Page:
But for McCaskill and regulatory affairs and federal management subcommittee Ranking Member Heidi Heitkamp (D-N.D.), they want to know where these reorganization ideas came from. They were both particularly concerned about the origin behind the White House proposal to privatize the U.S. Postal Service and questioned whether the president’s newly-formed task force had made such a suggestion.
Weichert didn’t offer many details but simply pointed out that the president had announced the creation of the postal task force after he had signed an executive order in March 2017, which urged agencies to develop reorganization proposals.
Members also asked about the origin behind a few of the other ideas, including major moves at the departments of Agriculture, Education and Labor.
In particular, Heitkamp wanted to know the origin of the proposal to move the Supplemental Nutrition Assistance Program (SNAP) from USDA to the Health and Human Services Department.
“Imagine that you are on this side of the dais and you are responsible for implementing this,” Heitkamp said after she didn’t receive an answer. “We want to help you. But this is the answer we get: ‘We release this document. It makes us look like we’re innovators [and] reformers. But oh by the way, don’t ask the question about whether USDA had this recommendation or HHS, or if that was just something that someone invented over at OMB?'”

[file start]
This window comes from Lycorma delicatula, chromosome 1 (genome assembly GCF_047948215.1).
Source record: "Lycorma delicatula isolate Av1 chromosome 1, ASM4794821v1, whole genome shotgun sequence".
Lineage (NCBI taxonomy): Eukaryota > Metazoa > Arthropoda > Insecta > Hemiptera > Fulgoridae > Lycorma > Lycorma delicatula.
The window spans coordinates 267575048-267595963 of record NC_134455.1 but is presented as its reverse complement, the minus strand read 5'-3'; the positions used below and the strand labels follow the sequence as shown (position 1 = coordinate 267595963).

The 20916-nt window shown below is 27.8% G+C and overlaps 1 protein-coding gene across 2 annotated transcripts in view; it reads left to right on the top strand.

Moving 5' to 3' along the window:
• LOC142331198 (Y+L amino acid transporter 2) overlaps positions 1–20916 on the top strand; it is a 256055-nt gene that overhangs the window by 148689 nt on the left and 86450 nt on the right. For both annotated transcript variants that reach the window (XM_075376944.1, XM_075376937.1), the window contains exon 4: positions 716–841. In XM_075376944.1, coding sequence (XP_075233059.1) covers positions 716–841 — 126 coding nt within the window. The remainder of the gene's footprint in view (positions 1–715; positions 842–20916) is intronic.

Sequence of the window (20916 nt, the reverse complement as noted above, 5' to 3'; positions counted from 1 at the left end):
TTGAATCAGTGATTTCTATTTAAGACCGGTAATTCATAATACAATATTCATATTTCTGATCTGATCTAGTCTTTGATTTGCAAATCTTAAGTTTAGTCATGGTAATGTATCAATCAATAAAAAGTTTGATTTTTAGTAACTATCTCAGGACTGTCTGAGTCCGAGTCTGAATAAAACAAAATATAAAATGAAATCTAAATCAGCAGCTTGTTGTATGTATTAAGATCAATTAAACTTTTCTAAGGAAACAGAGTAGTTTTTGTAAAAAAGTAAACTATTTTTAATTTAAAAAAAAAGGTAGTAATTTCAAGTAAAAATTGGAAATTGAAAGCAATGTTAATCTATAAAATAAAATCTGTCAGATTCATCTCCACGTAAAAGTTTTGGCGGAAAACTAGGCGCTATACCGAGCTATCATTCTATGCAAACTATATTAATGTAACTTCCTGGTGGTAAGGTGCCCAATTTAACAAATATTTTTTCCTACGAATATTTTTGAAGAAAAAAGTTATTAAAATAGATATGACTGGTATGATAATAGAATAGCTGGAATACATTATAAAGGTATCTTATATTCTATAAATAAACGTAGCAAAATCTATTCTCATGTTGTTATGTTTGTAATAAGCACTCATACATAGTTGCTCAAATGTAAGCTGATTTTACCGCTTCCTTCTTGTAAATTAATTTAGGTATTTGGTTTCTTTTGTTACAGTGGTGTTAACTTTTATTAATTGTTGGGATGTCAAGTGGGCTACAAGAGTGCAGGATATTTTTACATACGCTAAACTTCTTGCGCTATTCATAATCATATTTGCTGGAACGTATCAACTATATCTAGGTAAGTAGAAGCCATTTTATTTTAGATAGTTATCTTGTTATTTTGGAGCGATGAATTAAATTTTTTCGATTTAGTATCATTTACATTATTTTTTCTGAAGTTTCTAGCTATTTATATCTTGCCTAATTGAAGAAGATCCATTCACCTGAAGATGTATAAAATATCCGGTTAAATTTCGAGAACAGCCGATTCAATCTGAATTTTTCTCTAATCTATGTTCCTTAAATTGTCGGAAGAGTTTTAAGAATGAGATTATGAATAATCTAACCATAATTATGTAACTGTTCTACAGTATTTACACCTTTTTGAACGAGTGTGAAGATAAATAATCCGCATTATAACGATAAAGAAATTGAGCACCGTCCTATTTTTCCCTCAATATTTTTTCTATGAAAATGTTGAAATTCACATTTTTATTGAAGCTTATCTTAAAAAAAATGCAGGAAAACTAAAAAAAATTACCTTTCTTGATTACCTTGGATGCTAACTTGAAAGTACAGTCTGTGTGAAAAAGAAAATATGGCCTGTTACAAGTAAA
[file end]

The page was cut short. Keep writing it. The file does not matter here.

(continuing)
As both members of Congress and the executive branch have reiterated, the Trump administration isn’t the first to suggest reorganizing several agencies. But McCaskill said past efforts have failed, in part, because prior administrations didn’t partner with members of both parties in congressional oversight committees.
“If you will begin to share and not stonewall, you might be pleasantly surprised how cooperative many of us are,” McCaskill said. “You’re not going to get 85 votes. But I damn well bet you could get to 60. … This will be marked as an ‘F’ and will go into dustbin of history if you do not get the trust and cooperation of Democrats that want the same goals that you want.”